Dear DGSOM Community,
We would like to introduce you to our new Basic Science faculty. Their departments and research focus are included below. We are continuing our mission to enrich the research environment with their diverse experience and creative thought.
Please join me in welcoming these new Basic Science department faculty to DGSOM.
Biological Chemistry and Human Genetics
Dr. Débora Sobreira’s research is focused on understanding the consequences of genetic variation on molecular, cellular and organismal traits using a comprehensive set of genetic, molecular, and developmental biology methods. In that context, she has successfully pursued noncoding GWAS hits, establishing experimental strategies for the identification of long-range regulatory elements and the demonstration that genetic variation within these regulatory units often underlies the association signals emerging from GWAS. Using various experimental platforms ranging from cell culture to whole-systems in vivo, she has developed and standardized assays to test for a variety of questions involving the genetic architecture of complex traits and the functional consequences of noncoding variation in loci associated with diseases such as obesity and diabetes. These studies have resulted in a number of fundamental discoveries that challenged previous paradigms and paved the way for the functional follow-up of genetic associations. Her lab will open in January 2023.
Microbiology, Immunology & Molecular Genetics (MIMG)
Dr. Mehdi Bouhaddou performed his postdoctoral training with Dr. Nevan J. Krogan at UC San Francisco (UCSF) in virology, mass spectrometry proteomics, bioinformatics, and network modeling as a member of the Quantitative Biosciences Institute (QBI) Coronavirus Research Group (QCRG). During his postdoc, Dr. Bouhaddou received F32 (NCI) and K99 (NIAID) awards to study phosphorylation signaling and protein-protein interactions in the context of infectious disease and cancer, co-mentored by Danielle L. Swaney. He developed virus-host interaction networks for SARS-CoV-2 and other coronaviruses, and systematically compared the molecular response to emerging SARS-CoV-2 variants to pinpoint variant-specific mechanisms of pathogenesis. Prior to his postdoc, Dr. Bouhaddou worked at Roche with Drs. Li Yu and Antje-Christine Walz to develop pharmacokinetics and pharmacodynamics (PK/PD) mathematical models of epigenetic modifier drugs in cancer. He received his Ph.D. in Biomedical Sciences advised by Dr. Marc Birtwistle at the Icahn School of Medicine at Mount Sinai in New York City, where he developed ordinary differential equation (ODE) models of cancer signaling to predict personalized therapeutic strategies tailored to specific cancer mutational contexts. Dr. Bouhaddou received his Bachelor’s degree from UC Berkeley in Cognitive Neuroscience. The Bouhaddou lab will officially open in the QCBio space in February 2023.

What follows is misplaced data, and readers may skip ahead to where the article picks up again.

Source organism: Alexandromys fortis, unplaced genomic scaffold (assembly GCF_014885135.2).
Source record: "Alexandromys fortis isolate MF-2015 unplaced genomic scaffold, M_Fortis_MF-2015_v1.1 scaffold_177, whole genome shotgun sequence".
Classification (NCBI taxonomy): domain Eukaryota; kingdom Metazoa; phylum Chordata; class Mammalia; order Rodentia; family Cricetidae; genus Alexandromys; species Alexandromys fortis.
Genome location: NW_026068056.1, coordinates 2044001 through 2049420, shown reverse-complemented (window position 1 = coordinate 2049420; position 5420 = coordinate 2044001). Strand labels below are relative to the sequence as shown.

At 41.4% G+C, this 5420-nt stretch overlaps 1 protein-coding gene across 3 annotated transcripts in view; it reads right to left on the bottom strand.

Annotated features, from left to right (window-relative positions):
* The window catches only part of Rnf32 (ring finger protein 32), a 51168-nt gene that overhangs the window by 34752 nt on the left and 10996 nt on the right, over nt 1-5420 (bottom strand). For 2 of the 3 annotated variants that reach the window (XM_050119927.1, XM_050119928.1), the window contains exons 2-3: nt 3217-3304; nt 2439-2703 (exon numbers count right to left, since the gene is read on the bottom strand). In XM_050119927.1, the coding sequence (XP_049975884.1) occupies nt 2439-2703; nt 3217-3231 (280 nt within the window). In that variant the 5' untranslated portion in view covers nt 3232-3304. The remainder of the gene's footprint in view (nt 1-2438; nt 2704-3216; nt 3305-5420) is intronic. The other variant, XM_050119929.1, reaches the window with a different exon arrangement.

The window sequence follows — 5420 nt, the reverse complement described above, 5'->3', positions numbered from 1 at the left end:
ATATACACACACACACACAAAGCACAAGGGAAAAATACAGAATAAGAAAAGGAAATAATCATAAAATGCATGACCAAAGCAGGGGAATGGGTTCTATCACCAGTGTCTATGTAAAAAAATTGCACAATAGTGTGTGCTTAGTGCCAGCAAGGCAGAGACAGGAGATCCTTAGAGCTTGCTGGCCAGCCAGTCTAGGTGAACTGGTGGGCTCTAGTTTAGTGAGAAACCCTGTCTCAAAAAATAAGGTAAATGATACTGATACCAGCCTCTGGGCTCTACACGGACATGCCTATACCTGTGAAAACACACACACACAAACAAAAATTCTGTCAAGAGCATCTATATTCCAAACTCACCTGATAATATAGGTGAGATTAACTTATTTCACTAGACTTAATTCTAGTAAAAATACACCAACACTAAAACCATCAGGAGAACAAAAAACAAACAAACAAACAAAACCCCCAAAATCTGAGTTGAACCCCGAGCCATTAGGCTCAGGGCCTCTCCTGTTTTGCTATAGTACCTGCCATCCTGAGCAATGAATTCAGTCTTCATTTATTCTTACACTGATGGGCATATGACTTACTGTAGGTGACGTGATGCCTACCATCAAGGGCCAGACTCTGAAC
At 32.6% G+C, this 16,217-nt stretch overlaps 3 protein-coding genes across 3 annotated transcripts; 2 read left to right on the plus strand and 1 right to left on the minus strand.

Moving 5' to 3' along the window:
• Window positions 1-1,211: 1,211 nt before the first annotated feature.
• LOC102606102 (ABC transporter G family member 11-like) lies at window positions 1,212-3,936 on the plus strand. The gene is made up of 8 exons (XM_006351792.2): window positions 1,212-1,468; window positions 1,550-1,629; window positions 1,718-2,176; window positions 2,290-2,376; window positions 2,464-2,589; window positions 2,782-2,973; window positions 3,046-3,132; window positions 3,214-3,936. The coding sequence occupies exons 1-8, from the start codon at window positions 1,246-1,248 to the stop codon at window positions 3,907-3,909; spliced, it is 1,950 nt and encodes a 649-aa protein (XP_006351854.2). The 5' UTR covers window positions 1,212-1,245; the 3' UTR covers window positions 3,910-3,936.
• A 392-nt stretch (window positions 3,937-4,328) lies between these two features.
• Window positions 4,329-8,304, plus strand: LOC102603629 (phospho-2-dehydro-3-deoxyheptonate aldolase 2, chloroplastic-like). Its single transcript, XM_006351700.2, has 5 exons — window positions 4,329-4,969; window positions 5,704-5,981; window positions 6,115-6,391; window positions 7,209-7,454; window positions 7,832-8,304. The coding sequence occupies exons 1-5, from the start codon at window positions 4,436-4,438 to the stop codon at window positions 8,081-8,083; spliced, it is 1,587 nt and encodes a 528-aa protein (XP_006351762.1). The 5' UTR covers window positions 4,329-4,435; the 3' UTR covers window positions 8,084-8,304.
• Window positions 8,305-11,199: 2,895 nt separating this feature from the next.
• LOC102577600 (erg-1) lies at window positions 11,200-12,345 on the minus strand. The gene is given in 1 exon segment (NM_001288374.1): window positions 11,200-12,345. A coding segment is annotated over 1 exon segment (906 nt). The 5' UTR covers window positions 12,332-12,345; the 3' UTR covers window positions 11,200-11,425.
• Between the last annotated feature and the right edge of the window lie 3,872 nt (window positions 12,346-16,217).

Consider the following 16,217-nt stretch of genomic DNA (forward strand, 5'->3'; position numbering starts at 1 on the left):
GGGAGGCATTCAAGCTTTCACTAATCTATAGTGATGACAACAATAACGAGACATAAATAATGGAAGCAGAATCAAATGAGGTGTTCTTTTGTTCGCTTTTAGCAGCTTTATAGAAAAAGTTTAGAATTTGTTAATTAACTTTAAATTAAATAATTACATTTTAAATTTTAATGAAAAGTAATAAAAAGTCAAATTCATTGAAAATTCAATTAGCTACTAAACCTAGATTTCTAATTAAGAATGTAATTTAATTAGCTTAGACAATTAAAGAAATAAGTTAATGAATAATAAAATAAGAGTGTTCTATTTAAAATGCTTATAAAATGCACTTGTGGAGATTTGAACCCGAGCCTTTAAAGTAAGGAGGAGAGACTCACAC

Dr. Lena Pernas received her bachelor’s degree from UCLA in MIMG and a Ph.D. in microbiology and immunology from Stanford University where she studied mechanisms of microbe-mitochondria communication with John Boothroyd, and how chronic microbial infection affects human immune responses. After receiving her Ph.D., Lena joined the lab of Luca Scorrano at the University of Padua as a Life Science Research Foundation fellow. She started at the Max Planck Institute for Biology of Ageing in 2019 where her lab investigates the mechanisms by which an infected cell actively rewires metabolic processes and organellar function to defend cells against microbes. Lena received the ERC Starting Grant in 2019, was an award finalist for the Eppendorf Young European Investigator Award 2022, and is the winner of the 2022 BINDER Innovation Prize. Her UCLA lab will open in Fall 2023.